23. For readings of Jasmine as an ethnic Bildung, see, for example, Aneja, Carter-San-
born, Chu, Kanhai, and Warhol-Down.

citizens through a reckoning with physical beauty. As paradig-
matic of the nineteenth-century British novel of social uplift, Jane
Eyre is conventionally read as indexing the rise of the physically
plain or unbeautiful subject, Plain Jane, as one deserving of
rights as a citizen. Literary critic Douglas Mao has offered a cor-
rective to this reading by showing that Jane Eyre is really a story
about the rise of the beautiful subject who must shed the qualities
of her plainnessbastardy, drunkenness, ight, poverty
(205)before she can be restored to her rights as a citizen. In
contrast, Mukherjees Jasmine demonstrates that for certain
racialized subjects, the possession of beauty cannot guarantee in
equal measure the transcendence of socially denigrated qualities
in order to achieve the status of citizen-subject. While the mid-
nineteenth-century British novel posits an aspiration toward the
beautiful as a state of ideal citizenship for the white, native-born
female subject Jane, such aspirations are much more fraught in
a late-twentieth-century transnational American context for the
racialized, illegal immigrant female subject of Jasmine.
Given the fraught relation between beauty and citizenship in
Jasmine, Jasmines expression of her desire to be plain Jane
recasts plainness as not so much a socially devalued subjective
state to transcend, as in Brontes novel, but as an aspirational
mode of belonging that refuses to cooperate with beautys mul-
tiple incitements to either racial valorization or racial denigra-
tion. Jasmines observation that her genuine foreignness pre-
cludes Buds calling her Plain Jane suggests that her
foreignness is incommensurable with the physical attribute of
plainness. What remains unthinkable within Buds, and by
extension Badens, racial logic, then, is the possibility of Jas-
mines racialized plainness, dened through an unremarkable,
racialized corporeal presence. Though Jasmine expresses her
desire for plainness in Baden, this desire can be understood as
resonating beyond Badens borders, and within and across the
borders of the nation. Badens globalizing local economy, its con-
comitant shifting racial composition as a result of Asian immi-
gration to the region, and its location as the site of Jasmines
retrospective narration allowfor the scale-jumping force of Jas-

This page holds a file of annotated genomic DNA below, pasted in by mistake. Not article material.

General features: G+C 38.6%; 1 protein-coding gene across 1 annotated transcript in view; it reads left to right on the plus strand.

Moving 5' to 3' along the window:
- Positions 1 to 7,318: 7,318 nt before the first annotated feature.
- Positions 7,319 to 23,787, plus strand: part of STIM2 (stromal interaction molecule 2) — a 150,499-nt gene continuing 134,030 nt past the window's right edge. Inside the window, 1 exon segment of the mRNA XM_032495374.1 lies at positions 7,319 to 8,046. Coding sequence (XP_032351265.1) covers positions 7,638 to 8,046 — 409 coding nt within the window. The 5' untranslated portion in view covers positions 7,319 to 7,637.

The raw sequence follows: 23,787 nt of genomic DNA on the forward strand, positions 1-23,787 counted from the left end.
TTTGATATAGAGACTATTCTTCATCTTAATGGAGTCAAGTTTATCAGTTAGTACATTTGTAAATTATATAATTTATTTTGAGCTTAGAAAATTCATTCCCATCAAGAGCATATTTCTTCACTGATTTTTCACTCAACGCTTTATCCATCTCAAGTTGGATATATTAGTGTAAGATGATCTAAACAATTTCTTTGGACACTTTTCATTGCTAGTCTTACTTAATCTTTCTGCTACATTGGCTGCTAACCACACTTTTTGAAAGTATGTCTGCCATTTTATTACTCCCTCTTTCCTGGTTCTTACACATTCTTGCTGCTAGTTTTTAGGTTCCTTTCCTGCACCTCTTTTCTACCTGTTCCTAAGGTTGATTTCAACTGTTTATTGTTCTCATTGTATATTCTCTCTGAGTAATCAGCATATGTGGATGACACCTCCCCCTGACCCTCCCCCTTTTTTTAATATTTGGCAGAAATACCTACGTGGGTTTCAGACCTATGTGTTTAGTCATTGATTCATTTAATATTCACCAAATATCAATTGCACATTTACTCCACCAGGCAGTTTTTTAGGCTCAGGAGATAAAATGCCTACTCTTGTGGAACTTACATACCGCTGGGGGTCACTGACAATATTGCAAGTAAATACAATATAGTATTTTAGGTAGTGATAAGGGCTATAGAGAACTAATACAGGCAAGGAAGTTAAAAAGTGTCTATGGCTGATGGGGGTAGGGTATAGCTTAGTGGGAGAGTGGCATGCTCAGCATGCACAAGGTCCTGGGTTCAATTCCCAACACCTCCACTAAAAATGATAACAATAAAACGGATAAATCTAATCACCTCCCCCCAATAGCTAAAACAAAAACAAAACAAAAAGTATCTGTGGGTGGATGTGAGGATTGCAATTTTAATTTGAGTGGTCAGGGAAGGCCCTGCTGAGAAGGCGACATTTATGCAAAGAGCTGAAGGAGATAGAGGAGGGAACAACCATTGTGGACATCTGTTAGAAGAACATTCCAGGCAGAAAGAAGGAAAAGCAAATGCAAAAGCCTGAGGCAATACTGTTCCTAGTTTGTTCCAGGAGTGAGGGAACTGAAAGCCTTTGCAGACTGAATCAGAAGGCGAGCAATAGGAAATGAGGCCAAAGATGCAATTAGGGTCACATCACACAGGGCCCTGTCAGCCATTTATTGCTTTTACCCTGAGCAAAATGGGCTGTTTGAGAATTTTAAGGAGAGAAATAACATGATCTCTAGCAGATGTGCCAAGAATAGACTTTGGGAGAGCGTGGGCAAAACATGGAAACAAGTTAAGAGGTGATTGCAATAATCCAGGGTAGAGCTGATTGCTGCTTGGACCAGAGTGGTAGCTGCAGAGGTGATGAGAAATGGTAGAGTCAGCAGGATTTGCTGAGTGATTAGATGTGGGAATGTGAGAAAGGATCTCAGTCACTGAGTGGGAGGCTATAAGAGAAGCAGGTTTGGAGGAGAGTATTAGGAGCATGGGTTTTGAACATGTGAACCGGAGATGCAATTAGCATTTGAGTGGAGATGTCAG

mines appeal to plainness as one that subtends all of her migra-

In the face of both denigrated (rural, terrorist, illegal,
resident alien) and valorized (modern, jazzy, upwardly mobile,
model minority) forms of South Asian immigrant difference that
Jasmine confronts across her migrations, racialized plainness
exceeds the logic of liberal multicultural inclusion.
In appealing to plainness as a racialized (foreign) subject,
Jasmine reveals more broadly that the very dialectic of beauty/
plainness, such as that which structures liberal democratic ideals
of citizenship in Brontes novel, is informed by an ineluctable
racial logic.
Jasmine must constantly negotiate this racial logic
across her various identities as a rural, postcolonial, illegal immi-
grant, and working-class subject. Thus while Mukherjees Plain
Jane certainly cites Brontes concerns with beauty and belong-
ing, Jasmine is not simply an ethnicized version of the canonical
female bildung in which either the beautiful or the plain subject
is restored to her rights as a citizen. Racialized beauty guarantees
for Jasmine at best only a passing form of citizenship, while
racialized plainness remains an unrealized form of cultural citi-
zenship. Jasmine admits at the beginning of the novels retro-
spective narration that, In Baden, I am Jane. Almost (26;
emphasis added). Almost-Jane raises both the promise and the
deferral of racialized plainness as an ideal form of cultural citi-
Racialized plainness ultimately exceeds the political imagination
of Mukherjees ctional narrative. Yet it nonetheless speaks to
Mukherjees broader critiques of liberal multiculturalism in non-
24. The geographer Neil Smith denes scale jumping, in which local claims move
to the national or global level, as one aspect of new cultural geographies emerging from
late global capitalism.
25. As Peter McLaren argues, liberal multiculturalism is guided by a logic in which
the norms which govern the substance of citizenship are identied most strongly with
Anglo-American, cultural-political communities (51).
26. In foregrounding this racial logic, Jasmine invites us to consider further the way in
which the West Indian Bertha Mason, Rochesters secret wife and the mad woman in the
attic in Jane Eyre, might be understood as the racialized female body that shores up the
dialectic of plainness and beauty in Brontes text. Such a reading could illuminate a
critically underexplored racial logic of beauty/plainness in Brontes text.

ction essays and public speeches published during the debates
over large-scale anti-immigration legislation at the end of the
twentieth century. In these speeches and essays, Mukherjee cri-
tiques liberal multiculturalism for failing to redress state-sanc-
tioned xenophobia because its logic of liberal inclusion is based
upon a collective aspiration to symbolic whiteness that carries